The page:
That's a tough one, at age 50ish, being on the small side, and being a bit out of shape... Reactions are a little slower than they used to be most likely, joints can't take near as much repeated impact (As A general rule, I know there are those rare sixty year olds who are still physical powerhouses and physically superior to most 20 year olds).

 

You'll want something aggressive that shuts things down quick before the thirty years of smoking and not so great conditioning can catch up to you. Effective striking takes a lot of years, repetition, and full contact sparring to get good at none of which is particularly good for you joints especially if you're like most people over 30, meaning you have some injuries already.

 

The only thing I can think of for a type of skillset would be throwing or standing grappling with a lot of emphasis on blood chokes. Heck maybe Aikido, although, as was mentioned earlier I've never seen great results from it. Judo on the other hand has some potential.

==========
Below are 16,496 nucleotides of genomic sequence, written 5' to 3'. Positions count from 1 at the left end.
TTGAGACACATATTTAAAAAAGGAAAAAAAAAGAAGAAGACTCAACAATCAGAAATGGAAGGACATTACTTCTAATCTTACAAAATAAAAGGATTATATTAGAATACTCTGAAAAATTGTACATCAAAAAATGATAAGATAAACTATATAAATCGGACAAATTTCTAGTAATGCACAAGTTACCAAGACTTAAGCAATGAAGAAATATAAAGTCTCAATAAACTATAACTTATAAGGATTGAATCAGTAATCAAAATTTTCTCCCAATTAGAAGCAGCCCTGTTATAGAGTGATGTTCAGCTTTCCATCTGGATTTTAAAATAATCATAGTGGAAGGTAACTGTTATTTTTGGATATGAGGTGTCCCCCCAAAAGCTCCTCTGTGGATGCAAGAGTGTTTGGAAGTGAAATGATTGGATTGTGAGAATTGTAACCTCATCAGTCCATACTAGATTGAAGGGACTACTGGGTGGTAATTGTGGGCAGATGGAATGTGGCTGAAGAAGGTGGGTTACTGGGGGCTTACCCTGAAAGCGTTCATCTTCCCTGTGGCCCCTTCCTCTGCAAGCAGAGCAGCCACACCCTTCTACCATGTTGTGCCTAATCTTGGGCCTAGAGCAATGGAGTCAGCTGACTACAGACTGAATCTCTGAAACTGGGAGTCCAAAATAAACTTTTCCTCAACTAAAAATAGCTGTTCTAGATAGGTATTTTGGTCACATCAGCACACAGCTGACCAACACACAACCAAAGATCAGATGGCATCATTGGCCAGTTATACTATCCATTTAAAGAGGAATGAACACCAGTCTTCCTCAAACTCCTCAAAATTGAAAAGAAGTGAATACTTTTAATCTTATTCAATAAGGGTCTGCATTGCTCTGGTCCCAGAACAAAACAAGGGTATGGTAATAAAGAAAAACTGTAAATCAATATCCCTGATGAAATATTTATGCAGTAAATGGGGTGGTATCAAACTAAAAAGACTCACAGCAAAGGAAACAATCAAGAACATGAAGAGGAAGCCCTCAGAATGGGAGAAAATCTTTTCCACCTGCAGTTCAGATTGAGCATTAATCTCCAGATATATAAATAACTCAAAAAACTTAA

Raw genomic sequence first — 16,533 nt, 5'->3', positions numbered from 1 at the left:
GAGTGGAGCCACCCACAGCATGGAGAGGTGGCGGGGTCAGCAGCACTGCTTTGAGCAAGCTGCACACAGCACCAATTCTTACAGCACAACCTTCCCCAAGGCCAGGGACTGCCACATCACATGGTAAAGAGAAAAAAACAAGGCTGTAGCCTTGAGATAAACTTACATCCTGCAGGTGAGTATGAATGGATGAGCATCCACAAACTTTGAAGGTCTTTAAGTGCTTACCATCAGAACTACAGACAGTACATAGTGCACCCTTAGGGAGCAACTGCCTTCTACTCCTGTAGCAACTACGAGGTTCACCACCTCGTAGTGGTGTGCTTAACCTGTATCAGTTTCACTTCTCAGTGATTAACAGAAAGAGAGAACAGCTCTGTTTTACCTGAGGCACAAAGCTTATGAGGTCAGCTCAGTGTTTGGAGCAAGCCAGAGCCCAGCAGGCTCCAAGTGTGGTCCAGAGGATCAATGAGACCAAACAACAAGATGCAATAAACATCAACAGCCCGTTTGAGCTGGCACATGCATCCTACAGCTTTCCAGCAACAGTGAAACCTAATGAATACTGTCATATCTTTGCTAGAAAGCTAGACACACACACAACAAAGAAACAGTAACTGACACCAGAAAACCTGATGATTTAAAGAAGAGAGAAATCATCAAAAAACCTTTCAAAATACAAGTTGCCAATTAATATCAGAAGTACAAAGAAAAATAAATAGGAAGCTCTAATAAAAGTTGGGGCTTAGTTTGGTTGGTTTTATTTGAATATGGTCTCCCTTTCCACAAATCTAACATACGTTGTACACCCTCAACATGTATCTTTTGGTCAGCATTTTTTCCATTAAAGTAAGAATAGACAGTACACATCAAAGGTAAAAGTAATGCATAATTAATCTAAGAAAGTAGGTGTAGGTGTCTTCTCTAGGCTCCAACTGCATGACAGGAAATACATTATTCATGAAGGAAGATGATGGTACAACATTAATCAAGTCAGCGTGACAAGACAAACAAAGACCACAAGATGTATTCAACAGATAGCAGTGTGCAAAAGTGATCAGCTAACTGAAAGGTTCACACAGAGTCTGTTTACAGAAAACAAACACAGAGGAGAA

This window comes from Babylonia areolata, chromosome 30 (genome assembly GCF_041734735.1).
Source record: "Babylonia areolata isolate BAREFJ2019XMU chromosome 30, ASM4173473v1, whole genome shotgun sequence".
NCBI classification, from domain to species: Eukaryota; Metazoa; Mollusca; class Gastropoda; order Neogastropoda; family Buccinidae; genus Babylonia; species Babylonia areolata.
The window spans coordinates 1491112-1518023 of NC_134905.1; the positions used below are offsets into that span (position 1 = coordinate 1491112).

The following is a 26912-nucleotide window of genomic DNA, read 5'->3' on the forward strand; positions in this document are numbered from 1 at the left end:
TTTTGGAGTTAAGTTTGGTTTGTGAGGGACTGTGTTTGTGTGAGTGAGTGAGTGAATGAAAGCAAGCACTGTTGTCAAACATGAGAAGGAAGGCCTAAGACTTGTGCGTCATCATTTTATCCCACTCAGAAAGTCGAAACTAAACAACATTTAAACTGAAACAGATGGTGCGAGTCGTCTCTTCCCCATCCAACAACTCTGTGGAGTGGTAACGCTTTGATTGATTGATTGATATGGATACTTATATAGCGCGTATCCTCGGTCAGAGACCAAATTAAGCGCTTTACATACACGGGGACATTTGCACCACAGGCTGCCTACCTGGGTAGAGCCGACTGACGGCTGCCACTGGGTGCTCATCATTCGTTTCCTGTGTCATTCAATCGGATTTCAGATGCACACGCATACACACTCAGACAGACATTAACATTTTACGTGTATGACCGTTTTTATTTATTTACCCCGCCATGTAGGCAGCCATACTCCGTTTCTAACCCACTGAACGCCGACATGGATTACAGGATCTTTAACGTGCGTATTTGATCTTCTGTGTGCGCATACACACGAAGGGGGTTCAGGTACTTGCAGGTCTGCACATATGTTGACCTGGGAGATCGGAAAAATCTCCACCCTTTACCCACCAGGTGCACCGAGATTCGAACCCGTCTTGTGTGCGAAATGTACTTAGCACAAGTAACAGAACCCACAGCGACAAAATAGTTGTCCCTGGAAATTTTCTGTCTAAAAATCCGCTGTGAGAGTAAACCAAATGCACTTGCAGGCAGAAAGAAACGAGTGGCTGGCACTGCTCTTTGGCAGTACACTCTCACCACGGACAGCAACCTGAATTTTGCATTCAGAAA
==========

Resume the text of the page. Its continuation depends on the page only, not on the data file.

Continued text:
Just my $.02, put away the pitchforks and torches.

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OK, here you go. Over 50, smallish side & out of shape. Mostly out of shape from smoking for 30 yrs & not exercising, but quit 5 yrs ago. What would you suggest other than get real good with a gun (I am ;) )?

My recommendation to you and women is S.C.A.R.S the only problem is instructors that are fully qualified are hard to come by.

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(1) When the shtf your mind must be ready to allow the body to do what must be done. Gross motor actions are all that the body will have to work with....therefore muscle memory must be created by training.

(2) There is always more than one way from point a to point b.....think outside of your opponents box.